I view stand up comedy as the firing lines of entertainment. It really is. You are right there for the re-action to whatever you say on stage. Other performers in other genres get nasty letters or ratings. When you’re a stand up – they are either laughing or they aren’t. You know instantly how they feel about something you just said.
So when you spend the week watching videos of human suffering. Wretched, outrageous, miserable, unnecessary suffering – let alone of your countrymen – but of your fellow human beings – of quite possibly your friends – it doesn’t matter because you still have a job to do. And your job is to go on stage and regardless of how you feel – make people laugh.
So I had a gig near Vegas this weekend. Before the show I was talking to the headliner about the hurricane. I started ranting about the incompetency of our government. Blah blah. I was all worked up. Angry. Two seconds later – the show started. A little flustered, I got on stage – did my material. They were laughing. I felt distracted. They didn’t notice.
Then I said that my family was from a little town in Louisiana. I felt a gasp from the crowd.
“It’s still there, don’t worry.” I said to re-assure them.
I said some of the stuff I wrote about on this blog last week. That this is the second Hurricane Katrina to threaten my family – my uncle married the first one. They laughed, this time a little tense. I did a joke about how cool New Orleans is as a city. Then I said that I wanted to go down there and help, but my only usable skill is what I am doing right now – making people laugh. “That’s how we heal – that’s how we know we’ll be okay – when we can laugh.” That got a bigger re-action.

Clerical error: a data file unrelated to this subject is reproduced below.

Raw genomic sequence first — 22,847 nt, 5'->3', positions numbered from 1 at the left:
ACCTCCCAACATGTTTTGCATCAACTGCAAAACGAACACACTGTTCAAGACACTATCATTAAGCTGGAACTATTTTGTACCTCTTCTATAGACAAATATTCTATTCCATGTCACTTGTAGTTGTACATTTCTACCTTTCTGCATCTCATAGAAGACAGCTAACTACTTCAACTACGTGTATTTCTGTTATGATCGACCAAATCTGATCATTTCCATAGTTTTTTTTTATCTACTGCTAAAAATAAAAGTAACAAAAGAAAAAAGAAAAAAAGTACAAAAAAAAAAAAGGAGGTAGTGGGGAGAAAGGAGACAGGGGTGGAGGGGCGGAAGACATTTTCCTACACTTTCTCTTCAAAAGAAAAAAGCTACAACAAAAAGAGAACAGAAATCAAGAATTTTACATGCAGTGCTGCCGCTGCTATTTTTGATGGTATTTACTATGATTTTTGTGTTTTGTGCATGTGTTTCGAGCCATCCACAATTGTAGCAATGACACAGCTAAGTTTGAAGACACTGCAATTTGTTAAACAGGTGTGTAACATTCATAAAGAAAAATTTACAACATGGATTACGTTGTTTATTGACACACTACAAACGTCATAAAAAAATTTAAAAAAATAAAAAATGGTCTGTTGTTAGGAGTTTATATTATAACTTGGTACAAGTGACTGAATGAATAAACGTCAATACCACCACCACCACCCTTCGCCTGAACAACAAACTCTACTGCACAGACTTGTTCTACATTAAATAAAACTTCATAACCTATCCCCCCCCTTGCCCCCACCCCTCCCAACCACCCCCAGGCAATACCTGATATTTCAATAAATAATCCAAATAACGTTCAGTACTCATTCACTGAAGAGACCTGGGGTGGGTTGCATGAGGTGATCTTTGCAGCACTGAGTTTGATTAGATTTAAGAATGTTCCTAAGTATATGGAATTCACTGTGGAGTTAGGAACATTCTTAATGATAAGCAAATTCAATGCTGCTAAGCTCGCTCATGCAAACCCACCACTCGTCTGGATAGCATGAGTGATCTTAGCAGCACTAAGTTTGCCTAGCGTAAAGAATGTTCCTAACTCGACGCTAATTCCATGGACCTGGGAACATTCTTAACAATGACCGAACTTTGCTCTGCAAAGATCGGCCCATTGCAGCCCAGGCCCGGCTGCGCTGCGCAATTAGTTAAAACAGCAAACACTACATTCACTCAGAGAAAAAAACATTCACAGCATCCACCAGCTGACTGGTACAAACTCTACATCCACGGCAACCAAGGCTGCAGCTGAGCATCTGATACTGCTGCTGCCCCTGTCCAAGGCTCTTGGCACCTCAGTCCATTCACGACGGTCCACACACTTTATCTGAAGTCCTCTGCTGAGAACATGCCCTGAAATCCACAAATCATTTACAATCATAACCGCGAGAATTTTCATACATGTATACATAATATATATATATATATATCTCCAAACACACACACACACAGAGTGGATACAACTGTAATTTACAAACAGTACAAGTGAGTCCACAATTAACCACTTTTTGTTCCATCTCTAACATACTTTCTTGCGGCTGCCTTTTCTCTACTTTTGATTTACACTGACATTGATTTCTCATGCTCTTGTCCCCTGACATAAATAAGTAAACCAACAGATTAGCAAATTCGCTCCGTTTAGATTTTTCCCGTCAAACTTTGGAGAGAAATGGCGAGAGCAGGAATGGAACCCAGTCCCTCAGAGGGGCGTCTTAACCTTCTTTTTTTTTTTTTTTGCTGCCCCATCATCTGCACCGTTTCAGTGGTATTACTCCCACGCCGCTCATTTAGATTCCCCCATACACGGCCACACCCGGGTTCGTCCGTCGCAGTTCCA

Then I said, “The people of the gulf coast don’t want a moment of silence. They want a moment of a much fucking noise as you can make! Let them hear you!” The crowd went NUTS. Then I brought on the next comedian.
I got backstage and the headliner threw her arms around me. “You did good.” Go ahead and judge me if you’d like – I started crying. The enormity of it all suddenly hit me.
Then I sat down and watched the other comics address it in their own way as well.
What I realized is that I don’t get the luxury of not saying anything (ahem Democrats). I am PAID to say something – I can say anything I want – as long as its funny. There is a responsibility that goes with that. Sometimes you are obligated to talk about the elephant in the living room.
My humor is a personal survival technique. This weekend, stand up comedy became something that wasn’t about me – but about giving other people hope through that perspective.